ShotSpotters are being installed around a three-mile radius downtown to detect when shots are fired and help with quicker and more accurate response times, according to Greenville Police Department Chief Mark Holtzman.
Holtzman said ShotSpotter is advanced technology that can detect gunfire.
“It's really designed to enhance police officers response and give accurate information. In other words, it will send an alert to the police officers and communications dispatchers in under one minute and it will send them a map of the location and pin point the area where the shooting is reported to take place,” Holtzman said.
Holtzman said the system costs $200,000 a year. He said the cost is split between the program's partners East Carolina University, Vidant Medical Center, Greenville Housing Authority and the Pitt County Sheriff’s Office.
Holtzman said gunfire is historically underreported. Holtzman said citizens sometimes do not call to report gunfire because they don’t want to get involved or they don’t know where the exact location of the gunfire is coming from.
“What this system does is give officers accurate information in a timely matter that we can respond in time to hopefully catch the persons involved and render aid to those injured by gunfire and ultimately reduce the amount of gunfire taking place in a community,” Holtzman said.
Over the past five years, according to Holtzman, the department has been tracking how often gunfire occurs and where gunfire is taking place. Holtzman said during that five year span, Greenville has had an average of 500 reports of gunfire in the city each year.
“That’s not 500 injuries, that’s 500 reports of gunfire. Then use the idea that less than half of them get reported, that really you could double or even triple that number and will give an idea of how often gunfire takes place outdoors in our community,” Holtzman said.
Holtzman said Greenville has averaged 55 injuries by gunfire over the past five years, which range from non-life threatening injuries to fatalities.
Holtzman said in cities where ShotSpotter is deployed, there is a 35 percent reduction in total gunfire incidents. Holtzman said hopefully there will be a 35 percent reduction in injuries, which would save about 17 or 18 people every year from injury by gunfire.
When deciding where to install ShotSpotter, Holtzman said GPD used maps based off the data of where gunfire incidents were taking place. Holtzman said close to half of the gunfire incidents in Greenville were taking place in 10 percent of the city.
Holtzman said this data has narrowed ShotSpotters coverage area down to a 3.5 square mile radius, which is 10 percent of Greenville.
ShotSpotter is designed with sensors to go on top of the utility poles that can detect gunfire, Holtzman said. He said there are about 80 to 90 sensors across the coverage area.
Holtzman said ShotSpotter’s sensors pick up the sound of gunfire and triangulate its location and then send a map to police officers so they can know where the gunfire occured.
Holtzman said GPD will begin to get notifications from ShotSpotter on Friday, then the complete set up date will be in a week or two.
ECU Patrol Commander C/D Lt. Richard Taylor said ECU works closely with the city and Holtzman came to him about the ShotSpotter program.
Taylor said ECU PD and GPD work closely together and Holtzman asked ECU to be partners for ShotSpotters. Taylor said ECU PD patrols areas around campus, but also by jurisdiction.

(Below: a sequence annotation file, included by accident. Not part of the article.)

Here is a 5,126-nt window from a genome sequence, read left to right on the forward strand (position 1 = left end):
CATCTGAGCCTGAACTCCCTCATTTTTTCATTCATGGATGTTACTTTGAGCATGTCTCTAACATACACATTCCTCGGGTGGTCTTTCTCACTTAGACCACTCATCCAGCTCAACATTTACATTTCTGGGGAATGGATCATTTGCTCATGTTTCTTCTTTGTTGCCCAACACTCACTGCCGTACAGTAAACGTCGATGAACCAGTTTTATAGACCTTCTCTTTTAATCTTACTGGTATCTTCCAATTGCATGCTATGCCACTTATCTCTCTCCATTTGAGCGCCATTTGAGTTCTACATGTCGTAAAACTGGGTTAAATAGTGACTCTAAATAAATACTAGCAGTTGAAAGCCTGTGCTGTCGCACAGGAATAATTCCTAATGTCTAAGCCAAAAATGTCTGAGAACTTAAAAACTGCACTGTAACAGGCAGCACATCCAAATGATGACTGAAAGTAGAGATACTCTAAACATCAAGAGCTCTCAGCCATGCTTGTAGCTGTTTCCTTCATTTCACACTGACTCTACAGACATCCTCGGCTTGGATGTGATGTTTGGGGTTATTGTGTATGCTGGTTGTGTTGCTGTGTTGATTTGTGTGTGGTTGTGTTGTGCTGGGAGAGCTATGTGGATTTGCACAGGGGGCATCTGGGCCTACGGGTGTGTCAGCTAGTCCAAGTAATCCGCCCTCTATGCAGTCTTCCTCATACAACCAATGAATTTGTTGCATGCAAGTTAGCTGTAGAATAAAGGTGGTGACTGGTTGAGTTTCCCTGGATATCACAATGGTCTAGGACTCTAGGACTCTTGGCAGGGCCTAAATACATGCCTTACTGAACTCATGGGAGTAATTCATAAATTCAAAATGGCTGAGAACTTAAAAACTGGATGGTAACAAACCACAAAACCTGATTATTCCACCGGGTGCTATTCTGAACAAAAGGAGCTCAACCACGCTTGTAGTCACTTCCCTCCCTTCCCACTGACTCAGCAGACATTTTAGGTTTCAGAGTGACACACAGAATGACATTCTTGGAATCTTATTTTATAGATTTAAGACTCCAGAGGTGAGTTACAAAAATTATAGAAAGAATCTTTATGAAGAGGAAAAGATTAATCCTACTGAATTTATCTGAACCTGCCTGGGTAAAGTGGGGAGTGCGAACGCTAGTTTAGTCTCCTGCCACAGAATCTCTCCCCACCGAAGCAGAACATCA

According to Taylor, in the event gunfire was detected by a ShotSpotter, an officer would be sent out to verify if there was an accident or if an error had been made. Taylor said if an accident had occurred an ECU Alert would be sent to students.
“The good thing about ShotSpotter is it enables us to get that information much quicker because when someone calls it in, they have to call 911 and they talk to the dispatcher for about a minute then they forward it over to us and then the dispatchers talk to them,” Taylor said. “So, ShotSpotter cuts those couple of minutes out and makes for a quicker response to see if things happen or not.”
ShotSpotter enables officers to respond more quickly since they don’t have to rely on the public to call in gunfire, Taylor said.
“So, ShotSpotters enables us to take action and go to that area even if we’re not called by public and that makes us more responsive and increases our chance of pinpointing someone doing something such as firing a weapon,” Taylor said.
Mayor P.J. Connelly said the ShotSpotter program is currently in a trial period right now. Connelly said it needs to be beneficial for the community and show results before the program is invested in long term.
Connelly said the city is installing LED lights throughout the city to help citizens give a description of a suspect. Connelly added the city has also installed $250,000 worth of cameras and LED lights to ensure there are always eyes on hotspot areas 24 hours a day.
Greenville has had an increase in solved crimes, according to Connelly. In 2018, Connelly said there were five homicides in Greenville and all suspects were apprehended, so there are currently no unsolved homicides in the city.
Connelly said crime is down 20 percent and with the security measures Greenville is taking, they’re hoping to double that number.
Some ECU students think ShotSpotter is a great addition to campus safety. Nicholas Weaver, sophomore computer science major, said the ShotSpotter program contributes to campus safety because it allows officers to respond faster.
“I’ve never had a problem with it but if it helps the police respond faster, it’s great,” Weaver said.
Charles Kerekanich, freshman business major, said he does not currently have any campus safety concerns, but the ShotSpotter system could protect the campus from any future threats.
“I think it makes the campus safer in the sense that potential shooters may think twice about coming to ECU,” Kerekanich said.